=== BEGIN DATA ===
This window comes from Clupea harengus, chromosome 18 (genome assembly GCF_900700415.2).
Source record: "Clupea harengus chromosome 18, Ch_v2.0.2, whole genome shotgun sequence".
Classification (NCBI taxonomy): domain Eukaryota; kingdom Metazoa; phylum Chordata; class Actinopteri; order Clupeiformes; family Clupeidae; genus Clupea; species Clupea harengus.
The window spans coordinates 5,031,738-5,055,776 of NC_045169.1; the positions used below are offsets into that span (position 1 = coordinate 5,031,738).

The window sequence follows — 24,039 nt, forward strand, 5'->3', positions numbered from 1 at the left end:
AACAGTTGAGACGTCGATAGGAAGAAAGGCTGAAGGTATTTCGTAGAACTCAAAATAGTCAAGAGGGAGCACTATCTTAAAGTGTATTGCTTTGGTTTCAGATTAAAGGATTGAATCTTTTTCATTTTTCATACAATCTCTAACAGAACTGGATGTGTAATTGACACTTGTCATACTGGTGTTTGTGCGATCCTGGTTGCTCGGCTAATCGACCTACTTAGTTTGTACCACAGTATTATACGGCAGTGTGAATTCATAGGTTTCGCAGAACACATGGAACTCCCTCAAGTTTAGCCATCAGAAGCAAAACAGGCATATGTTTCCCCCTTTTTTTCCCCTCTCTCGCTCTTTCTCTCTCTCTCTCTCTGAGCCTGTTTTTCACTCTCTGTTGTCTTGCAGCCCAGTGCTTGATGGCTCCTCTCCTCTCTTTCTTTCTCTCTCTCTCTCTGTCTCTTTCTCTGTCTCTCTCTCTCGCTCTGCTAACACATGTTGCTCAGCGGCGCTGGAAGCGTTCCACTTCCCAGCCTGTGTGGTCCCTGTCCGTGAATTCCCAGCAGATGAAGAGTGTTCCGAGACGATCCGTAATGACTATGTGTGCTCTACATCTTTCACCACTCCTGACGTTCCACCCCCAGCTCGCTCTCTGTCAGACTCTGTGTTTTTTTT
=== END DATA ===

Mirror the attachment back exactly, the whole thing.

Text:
This window comes from Clupea harengus, chromosome 18 (genome assembly GCF_900700415.2).
Source record: "Clupea harengus chromosome 18, Ch_v2.0.2, whole genome shotgun sequence".
Classification (NCBI taxonomy): domain Eukaryota; kingdom Metazoa; phylum Chordata; class Actinopteri; order Clupeiformes; family Clupeidae; genus Clupea; species Clupea harengus.
The window spans coordinates 5,031,738-5,055,776 of NC_045169.1; the positions used below are offsets into that span (position 1 = coordinate 5,031,738).

The window sequence follows — 24,039 nt, forward strand, 5'->3', positions numbered from 1 at the left end:
AACAGTTGAGACGTCGATAGGAAGAAAGGCTGAAGGTATTTCGTAGAACTCAAAATAGTCAAGAGGGAGCACTATCTTAAAGTGTATTGCTTTGGTTTCAGATTAAAGGATTGAATCTTTTTCATTTTTCATACAATCTCTAACAGAACTGGATGTGTAATTGACACTTGTCATACTGGTGTTTGTGCGATCCTGGTTGCTCGGCTAATCGACCTACTTAGTTTGTACCACAGTATTATACGGCAGTGTGAATTCATAGGTTTCGCAGAACACATGGAACTCCCTCAAGTTTAGCCATCAGAAGCAAAACAGGCATATGTTTCCCCCTTTTTTTCCCCTCTCTCGCTCTTTCTCTCTCTCTCTCTCTGAGCCTGTTTTTCACTCTCTGTTGTCTTGCAGCCCAGTGCTTGATGGCTCCTCTCCTCTCTTTCTTTCTCTCTCTCTCTCTGTCTCTTTCTCTGTCTCTCTCTCTCGCTCTGCTAACACATGTTGCTCAGCGGCGCTGGAAGCGTTCCACTTCCCAGCCTGTGTGGTCCCTGTCCGTGAATTCCCAGCAGATGAAGAGTGTTCCGAGACGATCCGTAATGACTATGTGTGCTCTACATCTTTCACCACTCCTGACGTTCCACCCCCAGCTCGCTCTCTGTCAGACTCTGTGTTTTTTTT